If my son fell 4 stories at JFK and suffered serious injury, does he have a case against the airport?

UPDATED: Jun 5, 2011

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If my son fell 4 stories at JFK and suffered serious injury, does he have a case against the airport?

My son fell 4 stories while on a 12.5 hour layover. He has no memory of falling or how it happened. The detective said that he fell over the railing, and later changed it to he climbed over the railing, so we really don’t know what happened. He has a spinal cord injury, a broken pelvis, and a lacerated spleen.

Asked on June 5, 2011 under Personal Injury, Colorado


S.L,. Member, California Bar / FreeAdvice Contributing Attorney

Answered 11 years ago | Contributor

Your son may have a claim against the airport for negligence.  Negligence is based on failure to  exercise due care (in this case that degree of care that a reasonable airport would have exercised under the same or similar circumstances to prevent foreseeable injury). 

When your son completes his medical treatment and is released by the doctor or reaches a point where he is permanent and stationary which means no further improvement is anticipated, obtain the medical bills and medical reports.  The medical reports will document the nature and extent of your son's injuries and will be used to determine compensation for pain and suffering.  Compensation for pain and suffering is an amount in addition to the medical bills.  Your son's claim against the airport and filed with the airport's insurance carrier should include the medical bills, medical reports and documentation of any wage loss.  Compensation for the medical bills and wage loss is straight reimbursement.  As mentioned, compensation for pain and suffering is an amount in addition to the medical bills.  If your son is a minor, you will need to be appointed guardian ad litem to pursue the claim on your son's behalf.  If your son is not a minor, he can of course pursue the claim himself.  If your son is not a minor and is dissatisfied with settlement offers from the insurance carrier, he can file a lawsuit for negligence against the airport.  He will need to file his lawsuit prior to the expiration of the applicable statute of limitations or he will lose his rights forever in the matter.  If your son is a minor, you will have to file the lawsuit on his behalf as guardian ad litem because a minor cannot file a lawsuit.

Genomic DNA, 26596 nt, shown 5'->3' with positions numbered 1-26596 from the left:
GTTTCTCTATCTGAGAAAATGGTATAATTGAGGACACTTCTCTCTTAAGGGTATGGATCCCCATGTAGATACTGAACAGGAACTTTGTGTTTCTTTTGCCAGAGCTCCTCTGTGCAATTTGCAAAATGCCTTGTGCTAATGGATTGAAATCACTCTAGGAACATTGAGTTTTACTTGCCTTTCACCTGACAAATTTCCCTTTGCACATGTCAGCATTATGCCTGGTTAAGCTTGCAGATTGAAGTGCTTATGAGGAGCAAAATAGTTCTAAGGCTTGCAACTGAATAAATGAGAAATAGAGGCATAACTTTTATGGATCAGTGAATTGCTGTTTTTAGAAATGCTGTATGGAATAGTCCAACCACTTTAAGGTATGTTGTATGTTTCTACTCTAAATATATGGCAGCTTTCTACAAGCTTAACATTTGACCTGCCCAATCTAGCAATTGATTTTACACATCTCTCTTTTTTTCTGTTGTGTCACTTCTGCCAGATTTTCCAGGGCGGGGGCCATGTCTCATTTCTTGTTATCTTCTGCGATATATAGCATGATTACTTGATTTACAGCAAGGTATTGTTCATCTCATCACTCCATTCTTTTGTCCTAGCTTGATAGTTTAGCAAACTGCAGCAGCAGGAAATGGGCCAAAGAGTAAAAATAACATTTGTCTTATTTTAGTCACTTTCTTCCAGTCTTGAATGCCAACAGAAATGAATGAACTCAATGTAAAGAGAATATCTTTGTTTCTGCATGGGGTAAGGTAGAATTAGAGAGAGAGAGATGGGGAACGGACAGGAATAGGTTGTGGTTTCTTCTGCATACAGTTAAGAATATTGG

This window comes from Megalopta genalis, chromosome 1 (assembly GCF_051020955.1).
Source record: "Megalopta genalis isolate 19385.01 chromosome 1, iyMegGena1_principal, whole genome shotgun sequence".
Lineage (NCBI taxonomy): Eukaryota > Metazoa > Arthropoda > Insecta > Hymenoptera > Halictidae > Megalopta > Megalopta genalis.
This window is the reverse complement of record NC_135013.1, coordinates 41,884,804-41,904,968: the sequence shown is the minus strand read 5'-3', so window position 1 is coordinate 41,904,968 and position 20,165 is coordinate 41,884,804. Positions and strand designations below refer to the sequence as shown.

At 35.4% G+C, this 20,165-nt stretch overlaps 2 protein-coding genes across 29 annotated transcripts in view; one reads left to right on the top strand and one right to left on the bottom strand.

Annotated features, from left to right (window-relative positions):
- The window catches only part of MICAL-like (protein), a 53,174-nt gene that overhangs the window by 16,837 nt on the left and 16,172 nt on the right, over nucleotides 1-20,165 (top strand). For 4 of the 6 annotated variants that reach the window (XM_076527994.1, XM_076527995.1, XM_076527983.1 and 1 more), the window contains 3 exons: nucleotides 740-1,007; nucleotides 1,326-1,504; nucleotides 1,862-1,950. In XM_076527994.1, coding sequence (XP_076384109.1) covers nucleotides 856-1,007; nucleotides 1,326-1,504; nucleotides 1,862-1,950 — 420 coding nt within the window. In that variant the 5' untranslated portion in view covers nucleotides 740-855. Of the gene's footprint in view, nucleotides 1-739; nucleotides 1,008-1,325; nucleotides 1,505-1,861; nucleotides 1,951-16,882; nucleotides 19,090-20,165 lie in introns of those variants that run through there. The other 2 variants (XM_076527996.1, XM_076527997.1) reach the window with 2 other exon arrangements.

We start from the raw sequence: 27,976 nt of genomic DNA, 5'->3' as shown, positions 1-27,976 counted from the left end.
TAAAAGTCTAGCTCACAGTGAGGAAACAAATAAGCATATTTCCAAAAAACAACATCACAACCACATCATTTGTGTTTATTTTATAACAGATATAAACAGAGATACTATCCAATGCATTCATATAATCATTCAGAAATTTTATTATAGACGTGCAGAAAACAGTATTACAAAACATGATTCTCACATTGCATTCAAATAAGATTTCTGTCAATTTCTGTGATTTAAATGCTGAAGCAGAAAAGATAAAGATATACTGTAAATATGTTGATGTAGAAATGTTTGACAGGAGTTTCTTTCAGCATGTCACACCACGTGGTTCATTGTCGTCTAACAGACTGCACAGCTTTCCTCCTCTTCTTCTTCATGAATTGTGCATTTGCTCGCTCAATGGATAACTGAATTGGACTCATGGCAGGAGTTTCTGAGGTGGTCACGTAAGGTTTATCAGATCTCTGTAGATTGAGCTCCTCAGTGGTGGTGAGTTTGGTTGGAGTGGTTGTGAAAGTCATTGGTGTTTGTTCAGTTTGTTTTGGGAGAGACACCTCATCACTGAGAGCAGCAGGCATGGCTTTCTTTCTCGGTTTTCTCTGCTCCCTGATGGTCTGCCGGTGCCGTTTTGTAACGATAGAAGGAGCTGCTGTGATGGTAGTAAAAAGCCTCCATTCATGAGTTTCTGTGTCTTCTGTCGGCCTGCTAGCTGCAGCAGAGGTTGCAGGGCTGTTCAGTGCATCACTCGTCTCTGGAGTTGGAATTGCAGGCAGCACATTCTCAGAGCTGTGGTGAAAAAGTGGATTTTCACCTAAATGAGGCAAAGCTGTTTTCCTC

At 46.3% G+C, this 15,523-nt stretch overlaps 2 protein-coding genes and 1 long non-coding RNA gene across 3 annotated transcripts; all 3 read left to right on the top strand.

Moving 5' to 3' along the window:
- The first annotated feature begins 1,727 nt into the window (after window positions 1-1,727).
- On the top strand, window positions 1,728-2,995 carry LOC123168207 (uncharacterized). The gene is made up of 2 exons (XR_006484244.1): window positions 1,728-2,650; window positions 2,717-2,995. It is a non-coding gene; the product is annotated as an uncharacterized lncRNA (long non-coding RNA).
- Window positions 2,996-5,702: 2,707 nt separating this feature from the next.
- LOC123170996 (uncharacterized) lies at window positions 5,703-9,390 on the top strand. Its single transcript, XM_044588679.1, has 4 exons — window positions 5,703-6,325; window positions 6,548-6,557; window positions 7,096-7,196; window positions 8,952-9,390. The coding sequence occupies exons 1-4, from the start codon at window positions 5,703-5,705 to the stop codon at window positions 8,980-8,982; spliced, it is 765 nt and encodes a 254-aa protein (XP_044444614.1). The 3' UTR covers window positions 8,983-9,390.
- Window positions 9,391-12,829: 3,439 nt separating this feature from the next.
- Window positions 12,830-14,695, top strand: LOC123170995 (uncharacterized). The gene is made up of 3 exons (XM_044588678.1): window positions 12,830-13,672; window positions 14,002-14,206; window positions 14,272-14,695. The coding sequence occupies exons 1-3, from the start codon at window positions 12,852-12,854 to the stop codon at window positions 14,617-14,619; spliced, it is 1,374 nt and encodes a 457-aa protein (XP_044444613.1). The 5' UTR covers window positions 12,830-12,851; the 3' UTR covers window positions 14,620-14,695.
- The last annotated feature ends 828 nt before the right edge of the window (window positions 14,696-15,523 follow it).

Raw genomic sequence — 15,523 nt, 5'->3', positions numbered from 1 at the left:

In order to prove negligence, you or your son would have to establish breach of the duty of care by not having a barrier or warning to prevent one from falling over the railing, actual cause, proximate cause, and damages.  Actual cause means but for the airport's failure to have  a barrier or warning to prevent access to the railing, would your son have been injured?  If the answer is no, actual cause has been established.  Proximate cause means were there any unforeseeable intervening events that would relieve the airport of liability?  If the answer is no, proximate cause has been established.  Damages means monetary compensation for the injuries such as medical bills, pain and suffering, wage loss, etc.

If your son climbed over the railing, the airport could assert the defense of assumption of the risk  which means your son recognized and understood the danger and voluntarily chose to encounter it.  If the airport is successful in asserting the defense of assumption of the risk, it could bar your son's claim for negligence.  If your son is a small child, the airport would have a difficult argument in claiming assumption of the risk.

IMPORTANT NOTICE: The Answer(s) provided above are for general information only. The attorney providing the answer was not serving as the attorney for the person submitting the question or in any attorney-client relationship with such person. Laws may vary from state to state, and sometimes change. Tiny variations in the facts, or a fact not set forth in a question, often can change a legal outcome or an attorney's conclusion. Although AttorneyPages.com has verified the attorney was admitted to practice law in at least one jurisdiction, he or she may not be authorized to practice law in the jurisdiction referred to in the question, nor is he or she necessarily experienced in the area of the law involved. Unlike the information in the Answer(s) above, upon which you should NOT rely, for personal advice you can rely upon we suggest you retain an attorney to represent you.

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